A Hollywood family named Newman has written movie music for decades. Famous family members include Alfred Newman, Lionel Newman…and Randy Newman, born November 28th, 1943. Randy has won Oscars for songs from the animated movies “Toy Story 3” and “Monsters, Inc.,” and has written the popular hits “Mama Told Me Not to Come” and “Short People.”
November 28th is also the birthday of two-time Oscar host Jon Stewart (1962), best known as the former host/anchor of “The Daily Show.”
October 21 in history:
On October 21st, 1520, Ferdinand Magellan and his crew discovered the strait at the tip of South America which would later bear his name. The strait was the connection which took them from the Atlantic to the Pacific.
Another famous ocean explorer was remembered on this date in 1892, when the Columbian Exposition was dedicated in Chicago. The fair designed to celebrate the 400th anniversary of Columbus’s arrival in the New World actually opened in May of 1893. New products and inventions introduced at the fair included the Ferris Wheel, Cream of Wheat cereal, and Juicy Fruit gum.
October 21st was the day in 1797 that the U.S.S. Constitution, “Old Ironsides,” was launched. The ship (pictured), docked in Boston, is still maintained as an active Navy vessel.
Samuel Taylor Coleridge began writing his epic poem about the sea, “The Rime of the Ancient Mariner,” in 1797. Coleridge was born October 21st, 1772.
September 16 in history:
More than 100 “pilgrims” left Plymouth, England on September 16th, 1620, aboard the Mayflower. They were headed to Virginia, but landed instead at Cape Cod in Massachusetts that November.
When the sitcom “Cheers,” set in Boston, ended in 1993, a spinoff was created for supporting character Frasier Crane, who moved to Seattle and started a radio talk show. “Frasier” debuted on this date in ’93, and like “Cheers,” it lasted for 11 years.
Actress Amy Poehler, Boston College Class of ’93, shares a September 16th birthday (1971) with another veteran of “Saturday Night Live,” Molly Shannon (1964). Poehler joined “SNL” in 2001, a few months after Shannon ended a six-year run on the show.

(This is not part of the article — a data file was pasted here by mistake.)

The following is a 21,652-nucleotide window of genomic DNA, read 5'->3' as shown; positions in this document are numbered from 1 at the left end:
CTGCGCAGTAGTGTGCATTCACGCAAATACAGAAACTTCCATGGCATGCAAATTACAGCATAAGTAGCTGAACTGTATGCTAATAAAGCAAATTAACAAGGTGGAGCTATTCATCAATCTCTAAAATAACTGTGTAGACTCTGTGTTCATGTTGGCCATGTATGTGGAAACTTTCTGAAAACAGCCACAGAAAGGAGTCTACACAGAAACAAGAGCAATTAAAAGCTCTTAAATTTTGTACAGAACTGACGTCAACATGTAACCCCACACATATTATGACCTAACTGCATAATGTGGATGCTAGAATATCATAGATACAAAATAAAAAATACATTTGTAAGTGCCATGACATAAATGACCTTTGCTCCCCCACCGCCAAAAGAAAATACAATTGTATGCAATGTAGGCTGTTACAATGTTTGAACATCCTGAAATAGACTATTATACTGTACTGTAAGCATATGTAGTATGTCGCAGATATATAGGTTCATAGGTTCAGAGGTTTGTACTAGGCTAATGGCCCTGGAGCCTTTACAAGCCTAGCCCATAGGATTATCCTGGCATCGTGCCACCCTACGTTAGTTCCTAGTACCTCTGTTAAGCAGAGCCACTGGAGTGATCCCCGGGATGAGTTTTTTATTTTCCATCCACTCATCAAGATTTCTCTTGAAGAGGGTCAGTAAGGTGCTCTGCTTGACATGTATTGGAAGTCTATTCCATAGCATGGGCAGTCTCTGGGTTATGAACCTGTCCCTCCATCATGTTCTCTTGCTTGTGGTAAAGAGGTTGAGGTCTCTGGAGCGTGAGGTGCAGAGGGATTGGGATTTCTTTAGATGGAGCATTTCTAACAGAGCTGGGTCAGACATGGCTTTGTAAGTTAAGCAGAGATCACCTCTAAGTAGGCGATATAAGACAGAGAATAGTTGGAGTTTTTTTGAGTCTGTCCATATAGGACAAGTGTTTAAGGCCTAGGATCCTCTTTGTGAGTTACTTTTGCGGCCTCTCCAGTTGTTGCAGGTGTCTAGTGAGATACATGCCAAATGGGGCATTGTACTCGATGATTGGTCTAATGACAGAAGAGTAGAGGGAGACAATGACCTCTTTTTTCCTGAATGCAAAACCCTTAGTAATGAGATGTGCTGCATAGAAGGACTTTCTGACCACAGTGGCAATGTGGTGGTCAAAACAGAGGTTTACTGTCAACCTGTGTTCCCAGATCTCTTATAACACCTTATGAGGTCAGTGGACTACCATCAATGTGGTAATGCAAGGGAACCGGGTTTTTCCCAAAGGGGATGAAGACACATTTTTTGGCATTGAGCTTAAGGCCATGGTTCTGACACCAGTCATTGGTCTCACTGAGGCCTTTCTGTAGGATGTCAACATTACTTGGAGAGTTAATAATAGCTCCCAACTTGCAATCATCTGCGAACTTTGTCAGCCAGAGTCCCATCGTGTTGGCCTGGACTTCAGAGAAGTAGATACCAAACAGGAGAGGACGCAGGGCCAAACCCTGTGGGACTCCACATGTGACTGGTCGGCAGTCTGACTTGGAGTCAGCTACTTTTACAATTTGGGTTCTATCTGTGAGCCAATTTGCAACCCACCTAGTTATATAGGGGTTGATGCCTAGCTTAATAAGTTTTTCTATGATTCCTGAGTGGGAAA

June 12th in history:
Nelson Mandela was expected to spend the rest of his life behind bars, when a South African court sentenced him to prison on June 12th, 1964. Mandela and others were imprisoned for sabotage and other actions against the system of apartheid. Mandela was freed in 1990, and became president of South Africa a few years later.
U.S. President Ronald Reagan challenged Soviet leader Mikhail Gorbachev to “tear down this wall,” during a speech at the Berlin Wall on June 12th, 1987. The wall came down less than three years later, during the presidency of Reagan’s vice-president, George Herbert Walker Bush, born on June 12th, 1924.
And on this date in 1971, President Richard Nixon was father of the bride at the Rose Garden wedding of his oldest daughter, Tricia. It’s the most recent wedding to be performed at the White House.
“Who D’king of the whole wide world”? It could be Bun E. Carlos, the long-time drummer for Cheap Trick, who wrote the song “Who D’King.” Carlos (real name, Brad Carlson) was born on this day in 1951, along with another rock star named Brad: singer Brad Delp of the band Boston.
April 18th in history:
Paul Revere and other colonists rode through the Boston area during the ‘Midnight Ride’ of April 18th, 1775, to warn of movements by the British army. The American Revolution began the next morning.
The towns reached by the late-night riders included Brookline, Massachusetts, where late-night talk show host Conan O’Brien was born on this date in 1963.
The old Yankee Stadium opened on this date in 1923, with the Yankees defeating the Boston Red Sox, 4-1.
A group the U.S. never joined, the League of Nations, disbanded on April 18th, 1946.
And it’s the birthday of “Ugly Betty” star America Ferrera (1984).